It was with a great deal of excitement that I set out for Rome. I hadn't been there for 20 years, and Sam, my wife, had never been. I wanted to do a bit of research for an Italian restaurant we're doing, Rosetta, as well as some filming for MasterChef.
We stayed at the Westin, right next to the American Embassy, and it's a really good spot because you walk down the hill and you're at the Spanish Steps. Go a bit further down, turn right and walk on and you're in the Piazza del Popolo, or go left and you can walk down to the Forum and the Colosseum. There aren't many places where you go for a walk in the morning and pass 2000- and 3000-year-old ruins in the centre of a modern city.
Besides the food, this is what I really love about Rome: the sheer beauty of all the history and monuments. It's a sensory overload. Around every corner there's another amazing church, a significant fountain, or a mind-blowing piazza with two or three of those amazing monuments. My friend Claudio says there are 1500 churches in Rome, and I suspect we saw a lot of them. We soaked up Rome, and then we did what we came here for: we ate.
We ate not only with our mouths but with our eyes. We visited butchers, fruit stalls and fish shops, watched the Romans buying fresh produce for the evening meal. The big market, Campo dè Fiori, has been operating since the 16th century (it moved to its current location in 1869), and it was awash with spring vegetables - the most beautiful array of artichokes, broad beans, peas and asparagus, as well as wonderful fruits from Sicily. Hanging out at the markets was a chef's paradise, and it was only the allure of eating at Roscioli that got me away.
Roscioli is the most amazing deli. It has a few tables out the back and some against the counter. It's near the Campo dè Fiori, down a little side street, and it's a beautiful produce-led experience. We had fantastic prosciutto, mortadella, anchovies, mozzarella, and little goat's milk ricottas made that day. We drank a San Fereolo 2004 Dolcetto - beautiful fruit but enough maturity to be a gorgeous drink. For 20 euros, it doesn't get any better.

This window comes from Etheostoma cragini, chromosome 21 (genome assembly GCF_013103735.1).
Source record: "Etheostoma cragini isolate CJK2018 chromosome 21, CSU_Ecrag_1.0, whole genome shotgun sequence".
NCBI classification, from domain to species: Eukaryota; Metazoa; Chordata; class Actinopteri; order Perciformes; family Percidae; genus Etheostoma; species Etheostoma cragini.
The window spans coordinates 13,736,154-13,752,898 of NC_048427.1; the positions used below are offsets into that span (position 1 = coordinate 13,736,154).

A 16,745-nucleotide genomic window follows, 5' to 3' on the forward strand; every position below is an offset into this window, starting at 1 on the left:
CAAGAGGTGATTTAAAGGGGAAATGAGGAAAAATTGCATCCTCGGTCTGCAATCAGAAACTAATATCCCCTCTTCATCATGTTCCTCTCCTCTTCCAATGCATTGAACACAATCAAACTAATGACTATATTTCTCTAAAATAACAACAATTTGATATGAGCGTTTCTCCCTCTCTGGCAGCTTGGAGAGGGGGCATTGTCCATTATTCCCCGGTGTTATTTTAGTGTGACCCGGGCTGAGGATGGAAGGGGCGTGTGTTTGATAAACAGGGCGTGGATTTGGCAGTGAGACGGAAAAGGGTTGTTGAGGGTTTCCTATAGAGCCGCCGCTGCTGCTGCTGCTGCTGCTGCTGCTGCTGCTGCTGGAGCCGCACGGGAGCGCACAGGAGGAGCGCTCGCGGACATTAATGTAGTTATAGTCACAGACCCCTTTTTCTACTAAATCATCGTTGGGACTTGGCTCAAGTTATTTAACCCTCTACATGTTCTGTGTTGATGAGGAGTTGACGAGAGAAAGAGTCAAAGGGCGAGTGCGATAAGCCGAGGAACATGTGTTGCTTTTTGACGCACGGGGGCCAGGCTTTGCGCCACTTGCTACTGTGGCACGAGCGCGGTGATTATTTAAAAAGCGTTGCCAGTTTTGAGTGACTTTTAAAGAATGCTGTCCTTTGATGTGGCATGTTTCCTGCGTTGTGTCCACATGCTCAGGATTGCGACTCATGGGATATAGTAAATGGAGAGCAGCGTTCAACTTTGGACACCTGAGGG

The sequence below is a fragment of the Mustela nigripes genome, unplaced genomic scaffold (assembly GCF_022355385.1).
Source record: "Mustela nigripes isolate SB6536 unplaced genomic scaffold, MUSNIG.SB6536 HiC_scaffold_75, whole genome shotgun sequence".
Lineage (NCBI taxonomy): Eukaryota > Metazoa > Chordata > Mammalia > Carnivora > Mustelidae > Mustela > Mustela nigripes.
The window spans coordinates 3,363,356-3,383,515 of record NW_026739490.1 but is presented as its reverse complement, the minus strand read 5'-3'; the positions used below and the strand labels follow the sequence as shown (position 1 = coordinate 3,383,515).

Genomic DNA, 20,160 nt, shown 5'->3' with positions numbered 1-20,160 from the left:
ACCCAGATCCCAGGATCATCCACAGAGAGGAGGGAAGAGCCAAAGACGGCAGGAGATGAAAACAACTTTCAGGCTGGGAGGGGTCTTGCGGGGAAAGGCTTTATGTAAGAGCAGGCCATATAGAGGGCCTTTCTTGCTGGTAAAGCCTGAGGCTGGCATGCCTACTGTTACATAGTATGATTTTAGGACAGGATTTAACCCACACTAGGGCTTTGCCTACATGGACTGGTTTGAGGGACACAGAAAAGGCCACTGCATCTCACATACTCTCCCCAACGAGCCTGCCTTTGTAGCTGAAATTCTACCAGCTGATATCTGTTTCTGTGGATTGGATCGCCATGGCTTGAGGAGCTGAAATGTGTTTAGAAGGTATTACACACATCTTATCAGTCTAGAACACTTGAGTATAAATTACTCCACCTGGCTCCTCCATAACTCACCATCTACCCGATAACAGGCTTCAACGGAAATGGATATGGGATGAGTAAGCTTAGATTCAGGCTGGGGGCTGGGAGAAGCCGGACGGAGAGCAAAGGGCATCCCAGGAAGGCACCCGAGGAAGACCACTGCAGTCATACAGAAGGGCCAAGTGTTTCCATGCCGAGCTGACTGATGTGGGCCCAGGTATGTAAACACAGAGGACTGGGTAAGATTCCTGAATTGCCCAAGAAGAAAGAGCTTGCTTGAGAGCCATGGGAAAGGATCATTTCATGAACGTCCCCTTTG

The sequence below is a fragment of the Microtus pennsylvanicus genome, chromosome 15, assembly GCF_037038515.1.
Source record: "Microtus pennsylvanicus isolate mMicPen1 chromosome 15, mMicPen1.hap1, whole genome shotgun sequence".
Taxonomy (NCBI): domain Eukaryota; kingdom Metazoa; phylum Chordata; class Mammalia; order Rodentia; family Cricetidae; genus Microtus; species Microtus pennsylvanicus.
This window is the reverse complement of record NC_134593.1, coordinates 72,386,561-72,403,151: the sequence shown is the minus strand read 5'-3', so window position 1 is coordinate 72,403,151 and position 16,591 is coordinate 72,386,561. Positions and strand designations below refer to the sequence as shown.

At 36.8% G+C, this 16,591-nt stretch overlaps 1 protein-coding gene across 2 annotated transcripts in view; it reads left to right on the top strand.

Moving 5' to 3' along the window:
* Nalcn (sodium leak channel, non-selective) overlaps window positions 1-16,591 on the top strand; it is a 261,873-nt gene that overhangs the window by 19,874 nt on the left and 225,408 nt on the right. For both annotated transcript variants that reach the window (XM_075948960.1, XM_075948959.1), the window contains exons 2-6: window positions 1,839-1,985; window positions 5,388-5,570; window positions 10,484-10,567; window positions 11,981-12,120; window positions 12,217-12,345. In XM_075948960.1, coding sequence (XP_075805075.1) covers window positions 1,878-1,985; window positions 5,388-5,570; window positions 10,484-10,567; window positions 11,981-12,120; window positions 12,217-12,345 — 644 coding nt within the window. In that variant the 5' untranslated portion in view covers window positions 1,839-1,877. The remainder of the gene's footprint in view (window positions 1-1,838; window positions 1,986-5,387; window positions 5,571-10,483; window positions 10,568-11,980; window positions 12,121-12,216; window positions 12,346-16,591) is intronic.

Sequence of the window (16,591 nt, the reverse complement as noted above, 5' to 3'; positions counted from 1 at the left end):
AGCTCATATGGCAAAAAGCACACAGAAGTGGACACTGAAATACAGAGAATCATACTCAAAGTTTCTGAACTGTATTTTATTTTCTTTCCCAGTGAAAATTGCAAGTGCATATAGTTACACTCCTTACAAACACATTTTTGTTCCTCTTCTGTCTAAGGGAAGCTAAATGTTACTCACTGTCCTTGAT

We tested other restaurants serving classic Roman fare and we loved Dal Bolognese on Piazza del Popolo. It's quite a scene and a bit touristy, but the tagliarini noodles had a nice firm bite and the ragù was cooked down to the point where it wasn't saucy but had tiny lumps of braised, tender meat with a bit of the juices. It clung to the pasta, which is exactly the way it's supposed to be.
I also enjoyed the bollito misto - cotechino, veal tongue, veal breast and capon, poached, sliced and served with salsa verde and mustard fruits. It's a chef thing, eating all those bits and pieces. We love that kind of stuff.
Checchino dal 1887, over in the old slaughterhouse quarter, specialises in nose-to-tail eating. I loved the Roman- style tripe here, with tomato, mint and pecorino. Piperno, the famous old restaurant in the Jewish quarter, came highly recommended, and I loved their grilled lamb cutlets, crisp, well done and juicy all at the same time, paired with some braised peas. At Al Moro we enjoyed artichokes, calamari and salt cod braised with tomato and just enough chilli to make me feel at home. It's a classic place a short walk from the Trevi Fountain where thousands of people gather every day. Throw
a coin in and it will bring you back to Rome.
Chef Neil Perry founded the Rockpool group of restaurants.